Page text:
He says Monsanto will be applying for more plant gene patents in the future and is happy to comply with Australian regulatory processes.

“We’re in the process of commercialising water-use efficient or drought tolerant corn in North America at the moment. It’s hypothetical but if we were able to bring that product to Australia then we would go through the regulatory process.”

Monsanto rejects Senator Heffernan’s belief that there is no inventive stage in the current plant gene patents.

“There’s a misconception that genes can be patented, that genetic material in its native state can be patented, and that’s incorrect. There has to be a lot more involved in the patent application than just picking a piece of genetic material and slapping a patent on it … it is about combining those genes with other genetic material, reinserting it into another plant. So the plants are lot more complicated than what we call genes or what we refer to genes.”(PGX note – this is specific to GMO’s, our plant technology recreates a natural process called polyploidy in which the plant replicates its genetic material in response to stress, polygenomic plants created through our unique technology are NOT GMO!)

Monsanto says it broadly licenses its developments so the technology is widely used and not restricted. The company says it also waives licence fees and is not charging royalties on some crops in Africa as a philanthropic exercise.

Global markets and the patent system

Geoff Tansey, trustee of the UK Food Ethics Council and author of The Future Control of Food, says global markets and the OECD nations have developed a patent system that benefits the big players and not the small operators and farmers.

Under the World Trade Agreement, all countries must sign up to the Trade-related Aspects of Intellectual Property rights or ‘TRIPS’ convention. The convention forces each country to protect patent owners’ rights. Trade sanctions can be issued if signatories fail to honour patent holders’ intellectual property rights.


The impact on science

The CSIRO has patents on plant genes in crops, and benefits from revenue generated by its patents. One of its scientists, Dr TJ Higgins, is optimistic about the future of crop biodiversity.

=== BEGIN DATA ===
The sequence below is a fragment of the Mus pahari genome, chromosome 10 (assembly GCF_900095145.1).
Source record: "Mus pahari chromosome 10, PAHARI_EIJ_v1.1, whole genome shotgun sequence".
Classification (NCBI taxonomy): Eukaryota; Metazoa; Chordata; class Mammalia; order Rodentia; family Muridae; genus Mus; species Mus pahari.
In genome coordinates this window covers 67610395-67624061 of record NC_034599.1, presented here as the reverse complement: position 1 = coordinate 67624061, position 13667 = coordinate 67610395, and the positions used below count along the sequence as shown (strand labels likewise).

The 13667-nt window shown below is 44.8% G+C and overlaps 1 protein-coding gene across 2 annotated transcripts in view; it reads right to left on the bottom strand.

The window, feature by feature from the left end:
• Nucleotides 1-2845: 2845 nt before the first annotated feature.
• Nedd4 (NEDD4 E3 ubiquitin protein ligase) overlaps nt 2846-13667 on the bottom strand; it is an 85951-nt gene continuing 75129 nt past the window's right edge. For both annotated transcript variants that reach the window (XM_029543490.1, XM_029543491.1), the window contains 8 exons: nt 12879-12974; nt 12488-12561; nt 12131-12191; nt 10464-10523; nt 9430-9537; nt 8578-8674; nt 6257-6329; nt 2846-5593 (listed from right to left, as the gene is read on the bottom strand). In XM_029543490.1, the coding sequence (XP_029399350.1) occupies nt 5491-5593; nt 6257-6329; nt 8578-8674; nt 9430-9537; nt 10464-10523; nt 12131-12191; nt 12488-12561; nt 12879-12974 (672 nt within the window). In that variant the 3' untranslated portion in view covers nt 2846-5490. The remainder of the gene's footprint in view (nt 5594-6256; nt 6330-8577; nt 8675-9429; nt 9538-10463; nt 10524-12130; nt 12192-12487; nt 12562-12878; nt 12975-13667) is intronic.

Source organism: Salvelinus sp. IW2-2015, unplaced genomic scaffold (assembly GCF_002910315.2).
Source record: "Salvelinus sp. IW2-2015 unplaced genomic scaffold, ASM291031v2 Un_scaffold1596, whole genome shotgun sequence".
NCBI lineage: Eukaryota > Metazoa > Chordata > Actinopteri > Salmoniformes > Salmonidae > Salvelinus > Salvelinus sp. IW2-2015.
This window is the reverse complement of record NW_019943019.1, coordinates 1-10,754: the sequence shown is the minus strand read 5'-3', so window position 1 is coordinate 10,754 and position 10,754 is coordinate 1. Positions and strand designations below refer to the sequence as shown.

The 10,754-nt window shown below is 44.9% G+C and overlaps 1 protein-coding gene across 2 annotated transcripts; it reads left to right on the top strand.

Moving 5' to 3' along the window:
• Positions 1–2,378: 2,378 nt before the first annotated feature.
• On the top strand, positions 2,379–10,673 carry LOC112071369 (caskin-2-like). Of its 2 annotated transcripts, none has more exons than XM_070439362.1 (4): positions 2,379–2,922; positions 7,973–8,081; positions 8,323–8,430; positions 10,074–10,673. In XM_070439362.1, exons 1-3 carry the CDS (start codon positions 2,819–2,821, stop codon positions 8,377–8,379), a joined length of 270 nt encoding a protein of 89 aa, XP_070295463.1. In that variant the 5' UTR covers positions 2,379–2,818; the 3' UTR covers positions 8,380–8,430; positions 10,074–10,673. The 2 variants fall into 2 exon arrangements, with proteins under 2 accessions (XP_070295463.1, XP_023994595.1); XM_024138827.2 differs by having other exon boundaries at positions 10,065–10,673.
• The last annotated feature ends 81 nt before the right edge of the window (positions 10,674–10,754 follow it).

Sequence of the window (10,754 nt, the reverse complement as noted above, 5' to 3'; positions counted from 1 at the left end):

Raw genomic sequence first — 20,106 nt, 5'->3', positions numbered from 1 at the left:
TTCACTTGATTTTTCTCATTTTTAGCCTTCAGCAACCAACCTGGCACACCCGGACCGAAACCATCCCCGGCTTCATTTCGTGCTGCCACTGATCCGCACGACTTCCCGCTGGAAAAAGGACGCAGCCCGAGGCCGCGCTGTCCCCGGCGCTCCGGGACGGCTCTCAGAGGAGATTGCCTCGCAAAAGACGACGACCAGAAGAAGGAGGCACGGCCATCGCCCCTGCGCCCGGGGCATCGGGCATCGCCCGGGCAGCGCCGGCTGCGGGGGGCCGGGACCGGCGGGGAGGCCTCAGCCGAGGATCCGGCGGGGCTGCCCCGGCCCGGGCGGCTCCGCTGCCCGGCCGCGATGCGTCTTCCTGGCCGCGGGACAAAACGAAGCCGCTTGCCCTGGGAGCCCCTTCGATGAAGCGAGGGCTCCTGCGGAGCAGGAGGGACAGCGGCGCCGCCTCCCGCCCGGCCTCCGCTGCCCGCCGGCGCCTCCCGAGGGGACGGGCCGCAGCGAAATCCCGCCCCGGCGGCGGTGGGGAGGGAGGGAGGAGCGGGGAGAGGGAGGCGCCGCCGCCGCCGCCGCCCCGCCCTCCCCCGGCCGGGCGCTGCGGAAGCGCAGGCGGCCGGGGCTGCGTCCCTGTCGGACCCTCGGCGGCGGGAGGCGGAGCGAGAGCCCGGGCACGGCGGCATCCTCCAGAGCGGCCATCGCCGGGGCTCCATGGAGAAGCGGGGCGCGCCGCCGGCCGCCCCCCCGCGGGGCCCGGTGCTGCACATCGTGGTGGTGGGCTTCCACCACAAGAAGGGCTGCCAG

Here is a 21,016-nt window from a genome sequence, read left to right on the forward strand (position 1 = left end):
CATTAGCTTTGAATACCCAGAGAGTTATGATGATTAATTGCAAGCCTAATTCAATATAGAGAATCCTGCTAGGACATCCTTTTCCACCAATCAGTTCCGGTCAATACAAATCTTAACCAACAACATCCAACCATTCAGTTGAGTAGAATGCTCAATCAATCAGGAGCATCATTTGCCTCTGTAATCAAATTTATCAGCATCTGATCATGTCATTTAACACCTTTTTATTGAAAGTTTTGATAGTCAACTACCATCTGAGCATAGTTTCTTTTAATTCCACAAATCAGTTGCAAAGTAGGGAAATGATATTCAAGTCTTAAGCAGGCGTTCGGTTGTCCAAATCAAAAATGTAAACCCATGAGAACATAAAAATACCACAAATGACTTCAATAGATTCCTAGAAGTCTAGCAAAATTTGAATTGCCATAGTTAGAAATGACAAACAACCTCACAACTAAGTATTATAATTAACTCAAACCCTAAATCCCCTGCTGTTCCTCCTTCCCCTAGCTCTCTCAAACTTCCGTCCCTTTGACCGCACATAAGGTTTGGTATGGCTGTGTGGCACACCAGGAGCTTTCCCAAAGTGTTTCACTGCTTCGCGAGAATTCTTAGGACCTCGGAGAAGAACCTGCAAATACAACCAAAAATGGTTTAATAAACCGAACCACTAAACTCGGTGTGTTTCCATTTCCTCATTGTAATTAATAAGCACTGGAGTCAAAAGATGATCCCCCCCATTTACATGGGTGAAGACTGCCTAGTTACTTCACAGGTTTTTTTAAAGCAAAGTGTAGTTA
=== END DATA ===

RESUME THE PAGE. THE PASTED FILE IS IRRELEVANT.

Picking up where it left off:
“We have access to 300 different crops at least for food. Intellectual property rights are probably concentrated on five or six out of that group so I don’t see it as a major threat … but from the point of food security for the future I don’t see it as playing a major role. It’s much more important that we get stuck into research and development to feed the nine billion people.”

Dr Higgins says being fearful of patents is an old-fashioned view.

“When people say that patents are the worst thing to happen to Australian agriculture I think that’s a simple view of the world and probably not all that realistic. It would be nice to go back to the old ways, but the world has changed,” he said.

One patent expert, Dr Richard Jefferson, a molecular biologist and founder of a not-for-profit research organisation CAMBIA, says patents are encouraging the push to monetise research outcomes in the public sector. He says this could have severe implications for the type of science performed in Australia.

While Dr Jefferson believes Monsanto’s research is a critically important area of investigation, because of Australia’s arid environment he says the public sector should pursue different research initiatives.

“In our rush to find one effective tool, we may neglect many other alternatives that are very effective,” Dr Jefferson said.

He says complex research involving changing agricultural eco-systems through pest introduction or crop rotations aren’t receiving adequate funding. These methods, developed in paddocks and laboratories alike, often require interdisciplinary research and are difficult to commercialise.